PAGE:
By Associated Press

Officials investigate claims of woman who spent time raising awareness in area

PORT MORESBY, Papua New Guinea Officials in Papua New Guinea are investigating claims by an HIV-positive woman that people with AIDS were buried alive by their relatives when they became too sick to care for, an official said Tuesday, Aug. 28.

Margaret Marabe, a local activist who reportedly spent five months working to raise awareness about the disease in the South Pacific nation’s remote Southern Highlands province, said she had seen AIDS patients buried alive.

“I saw three people with my own eyes,” Marabe told the Post Courier in Papua New Guinea for its Monday, Aug. 27 edition. “When they got very sick and people could not look after them, they buried them.”

The acting director of Papua New Guinea’s National AIDS Council, Romanus Pakure, said police and health workers were being sent to the Southern Highlands to investigate the claims.

However, he questioned why Marabe had not approached the police before taking her story to the media.

“The lady may be a loose cannon, we are not happy it’s come out like this,” he said.

Pakure conceded that the stigma against people with HIV was very strong in the countryside, where education about the disease is scarce.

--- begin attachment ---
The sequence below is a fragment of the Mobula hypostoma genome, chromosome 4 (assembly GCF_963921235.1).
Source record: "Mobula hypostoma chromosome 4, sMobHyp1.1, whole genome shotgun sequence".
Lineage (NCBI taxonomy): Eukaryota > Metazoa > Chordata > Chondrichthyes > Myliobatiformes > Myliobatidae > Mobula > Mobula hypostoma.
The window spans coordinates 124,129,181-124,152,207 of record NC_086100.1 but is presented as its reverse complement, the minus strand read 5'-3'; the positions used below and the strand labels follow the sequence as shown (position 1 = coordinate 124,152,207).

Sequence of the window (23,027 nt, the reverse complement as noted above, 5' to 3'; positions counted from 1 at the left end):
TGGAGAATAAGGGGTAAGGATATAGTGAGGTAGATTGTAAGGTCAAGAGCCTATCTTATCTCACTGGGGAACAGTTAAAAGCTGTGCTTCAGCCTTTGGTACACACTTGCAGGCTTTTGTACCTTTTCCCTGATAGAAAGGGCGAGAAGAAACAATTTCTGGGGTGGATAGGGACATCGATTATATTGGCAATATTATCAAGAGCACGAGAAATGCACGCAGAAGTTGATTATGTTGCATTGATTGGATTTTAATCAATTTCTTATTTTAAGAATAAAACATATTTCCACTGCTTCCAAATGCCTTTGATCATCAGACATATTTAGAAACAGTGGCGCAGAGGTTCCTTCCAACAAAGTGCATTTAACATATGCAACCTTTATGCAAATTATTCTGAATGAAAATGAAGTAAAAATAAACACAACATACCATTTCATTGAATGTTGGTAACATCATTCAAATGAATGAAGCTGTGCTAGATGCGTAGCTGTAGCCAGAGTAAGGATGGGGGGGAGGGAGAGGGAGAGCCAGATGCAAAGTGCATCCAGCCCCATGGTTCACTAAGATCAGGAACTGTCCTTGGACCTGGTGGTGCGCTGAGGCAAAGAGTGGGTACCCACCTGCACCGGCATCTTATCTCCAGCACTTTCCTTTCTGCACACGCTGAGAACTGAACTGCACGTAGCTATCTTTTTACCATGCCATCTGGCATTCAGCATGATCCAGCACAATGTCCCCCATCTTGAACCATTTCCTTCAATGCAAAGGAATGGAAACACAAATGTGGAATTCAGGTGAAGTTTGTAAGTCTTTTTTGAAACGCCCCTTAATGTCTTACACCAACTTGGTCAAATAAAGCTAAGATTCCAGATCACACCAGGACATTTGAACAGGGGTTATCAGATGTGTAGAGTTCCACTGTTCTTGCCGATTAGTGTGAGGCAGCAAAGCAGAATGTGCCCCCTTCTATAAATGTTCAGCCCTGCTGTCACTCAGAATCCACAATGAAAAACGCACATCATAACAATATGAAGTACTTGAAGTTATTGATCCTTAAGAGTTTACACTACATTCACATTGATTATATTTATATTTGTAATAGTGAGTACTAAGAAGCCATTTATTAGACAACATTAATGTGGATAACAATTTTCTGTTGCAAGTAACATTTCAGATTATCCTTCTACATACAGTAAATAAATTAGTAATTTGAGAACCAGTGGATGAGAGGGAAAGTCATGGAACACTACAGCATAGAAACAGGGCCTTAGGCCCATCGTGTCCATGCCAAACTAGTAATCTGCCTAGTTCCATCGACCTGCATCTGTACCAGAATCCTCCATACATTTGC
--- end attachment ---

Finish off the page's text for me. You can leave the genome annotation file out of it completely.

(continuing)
Similar claims of AIDS killings had been made in the past, he said, but none have ever verified.

“There were reports maybe five to 10 years ago of people being buried alive. There were also reports of people being thrown in the river or burnt alive,” he said.

The council and other health agencies were moving ahead with programs to raise knowledge about HIV/AIDS and teach families how to care for people with the disease, Pakure said.

Marabe could not be reached for comment Tuesday.

Anne McPherson, a spokeswoman for the organization where Marabe works as a volunteer, said she had not heard of Marabe’s claims before they appeared in the local newspaper.

Papua New Guinea, which shares an island north of Australia with Indonesia’s easternmost Papua province, is among the hardest-hit countries in the Asia-Pacific region when it comes to HIV/AIDS.

Officials have estimated that the adult per capita infection rate lies between 1.28 percent and 2 percent.

They have warned that some isolated pockets of the country face HIV rates as high as 30 percent.

This article appeared in the Dallas Voice print edition August 31, 2007 реклама на щитах ценапокупка ссылок для раскрутки сайтов